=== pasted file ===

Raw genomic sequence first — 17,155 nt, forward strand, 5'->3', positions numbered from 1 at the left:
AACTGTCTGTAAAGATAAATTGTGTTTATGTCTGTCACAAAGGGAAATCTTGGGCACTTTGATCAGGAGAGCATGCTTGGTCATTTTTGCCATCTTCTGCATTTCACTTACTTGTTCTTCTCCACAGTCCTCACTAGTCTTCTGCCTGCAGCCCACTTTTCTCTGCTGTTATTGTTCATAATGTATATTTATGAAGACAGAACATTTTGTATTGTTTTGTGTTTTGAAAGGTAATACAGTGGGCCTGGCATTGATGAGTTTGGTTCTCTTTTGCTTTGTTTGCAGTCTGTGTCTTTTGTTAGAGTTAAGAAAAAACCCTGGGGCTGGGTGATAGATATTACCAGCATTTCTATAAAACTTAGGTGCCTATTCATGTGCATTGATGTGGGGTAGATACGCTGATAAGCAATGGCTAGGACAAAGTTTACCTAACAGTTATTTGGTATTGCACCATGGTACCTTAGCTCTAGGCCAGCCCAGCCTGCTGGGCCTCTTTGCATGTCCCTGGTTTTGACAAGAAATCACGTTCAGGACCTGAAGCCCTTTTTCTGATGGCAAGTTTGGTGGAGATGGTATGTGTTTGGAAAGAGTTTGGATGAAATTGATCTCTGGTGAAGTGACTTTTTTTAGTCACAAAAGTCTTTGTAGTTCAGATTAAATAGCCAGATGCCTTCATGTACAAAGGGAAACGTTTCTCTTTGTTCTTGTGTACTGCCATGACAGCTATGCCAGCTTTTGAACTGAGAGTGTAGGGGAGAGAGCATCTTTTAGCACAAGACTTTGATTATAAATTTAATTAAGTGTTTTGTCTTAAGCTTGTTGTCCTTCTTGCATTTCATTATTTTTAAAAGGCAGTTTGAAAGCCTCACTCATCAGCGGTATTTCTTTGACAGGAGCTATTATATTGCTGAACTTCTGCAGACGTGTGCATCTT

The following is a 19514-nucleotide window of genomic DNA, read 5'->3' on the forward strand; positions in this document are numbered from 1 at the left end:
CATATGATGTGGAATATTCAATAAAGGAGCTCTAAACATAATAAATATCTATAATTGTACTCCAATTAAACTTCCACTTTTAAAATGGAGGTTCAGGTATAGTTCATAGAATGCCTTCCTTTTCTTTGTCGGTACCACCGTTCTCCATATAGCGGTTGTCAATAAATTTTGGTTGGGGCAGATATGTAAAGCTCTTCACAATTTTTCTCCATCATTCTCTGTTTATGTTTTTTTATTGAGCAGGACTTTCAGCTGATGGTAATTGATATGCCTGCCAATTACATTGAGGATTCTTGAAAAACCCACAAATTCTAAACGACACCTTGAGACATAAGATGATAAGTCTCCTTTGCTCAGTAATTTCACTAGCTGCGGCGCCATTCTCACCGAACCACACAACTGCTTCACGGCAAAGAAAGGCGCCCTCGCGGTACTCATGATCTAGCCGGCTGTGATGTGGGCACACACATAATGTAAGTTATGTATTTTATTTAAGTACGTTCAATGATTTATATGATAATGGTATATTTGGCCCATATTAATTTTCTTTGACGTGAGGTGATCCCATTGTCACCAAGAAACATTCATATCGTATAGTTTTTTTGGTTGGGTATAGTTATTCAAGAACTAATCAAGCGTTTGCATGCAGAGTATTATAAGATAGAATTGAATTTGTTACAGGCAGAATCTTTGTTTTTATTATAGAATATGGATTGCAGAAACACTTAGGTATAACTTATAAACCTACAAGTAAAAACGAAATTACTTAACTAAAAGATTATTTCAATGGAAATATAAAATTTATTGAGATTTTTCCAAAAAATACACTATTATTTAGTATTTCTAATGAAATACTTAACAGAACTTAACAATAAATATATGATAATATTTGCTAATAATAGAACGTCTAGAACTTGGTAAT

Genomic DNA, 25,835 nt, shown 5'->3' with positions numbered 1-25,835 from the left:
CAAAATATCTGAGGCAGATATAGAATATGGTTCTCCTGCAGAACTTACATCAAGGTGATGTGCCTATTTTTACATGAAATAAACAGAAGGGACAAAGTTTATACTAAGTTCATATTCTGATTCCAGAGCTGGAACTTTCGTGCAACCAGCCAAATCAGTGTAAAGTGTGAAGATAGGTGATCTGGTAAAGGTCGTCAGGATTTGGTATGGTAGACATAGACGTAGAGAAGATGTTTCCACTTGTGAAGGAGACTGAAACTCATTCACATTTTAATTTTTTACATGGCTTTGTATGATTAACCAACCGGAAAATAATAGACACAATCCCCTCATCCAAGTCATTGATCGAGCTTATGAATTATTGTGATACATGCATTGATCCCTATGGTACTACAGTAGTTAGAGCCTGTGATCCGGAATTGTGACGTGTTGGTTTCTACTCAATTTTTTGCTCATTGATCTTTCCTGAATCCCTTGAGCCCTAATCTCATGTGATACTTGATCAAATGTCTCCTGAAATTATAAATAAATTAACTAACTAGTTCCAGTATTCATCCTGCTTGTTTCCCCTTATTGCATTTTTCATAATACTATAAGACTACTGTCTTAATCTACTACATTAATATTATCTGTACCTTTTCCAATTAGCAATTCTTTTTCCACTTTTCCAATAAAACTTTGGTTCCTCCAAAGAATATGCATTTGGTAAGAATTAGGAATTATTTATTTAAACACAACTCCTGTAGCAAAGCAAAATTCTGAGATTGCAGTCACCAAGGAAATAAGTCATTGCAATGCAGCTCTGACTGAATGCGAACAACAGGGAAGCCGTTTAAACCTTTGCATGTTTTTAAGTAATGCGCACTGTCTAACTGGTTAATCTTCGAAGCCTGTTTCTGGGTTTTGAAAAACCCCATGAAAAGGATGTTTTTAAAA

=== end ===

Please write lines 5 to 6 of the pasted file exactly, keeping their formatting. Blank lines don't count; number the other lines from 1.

Genomic DNA, 25,835 nt, shown 5'->3' with positions numbered 1-25,835 from the left:
CAAAATATCTGAGGCAGATATAGAATATGGTTCTCCTGCAGAACTTACATCAAGGTGATGTGCCTATTTTTACATGAAATAAACAGAAGGGACAAAGTTTATACTAAGTTCATATTCTGATTCCAGAGCTGGAACTTTCGTGCAACCAGCCAAATCAGTGTAAAGTGTGAAGATAGGTGATCTGGTAAAGGTCGTCAGGATTTGGTATGGTAGACATAGACGTAGAGAAGATGTTTCCACTTGTGAAGGAGACTGAAACTCATTCACATTTTAATTTTTTACATGGCTTTGTATGATTAACCAACCGGAAAATAATAGACACAATCCCCTCATCCAAGTCATTGATCGAGCTTATGAATTATTGTGATACATGCATTGATCCCTATGGTACTACAGTAGTTAGAGCCTGTGATCCGGAATTGTGACGTGTTGGTTTCTACTCAATTTTTTGCTCATTGATCTTTCCTGAATCCCTTGAGCCCTAATCTCATGTGATACTTGATCAAATGTCTCCTGAAATTATAAATAAATTAACTAACTAGTTCCAGTATTCATCCTGCTTGTTTCCCCTTATTGCATTTTTCATAATACTATAAGACTACTGTCTTAATCTACTACATTAATATTATCTGTACCTTTTCCAATTAGCAATTCTTTTTCCACTTTTCCAATAAAACTTTGGTTCCTCCAAAGAATATGCATTTGGTAAGAATTAGGAATTATTTATTTAAACACAACTCCTGTAGCAAAGCAAAATTCTGAGATTGCAGTCACCAAGGAAATAAGTCATTGCAATGCAGCTCTGACTGAATGCGAACAACAGGGAAGCCGTTTAAACCTTTGCATGTTTTTAAGTAATGCGCACTGTCTAACTGGTTAATCTTCGAAGCCTGTTTCTGGGTTTTGAAAAACCCCATGAAAAGGATGTTTTTAAAA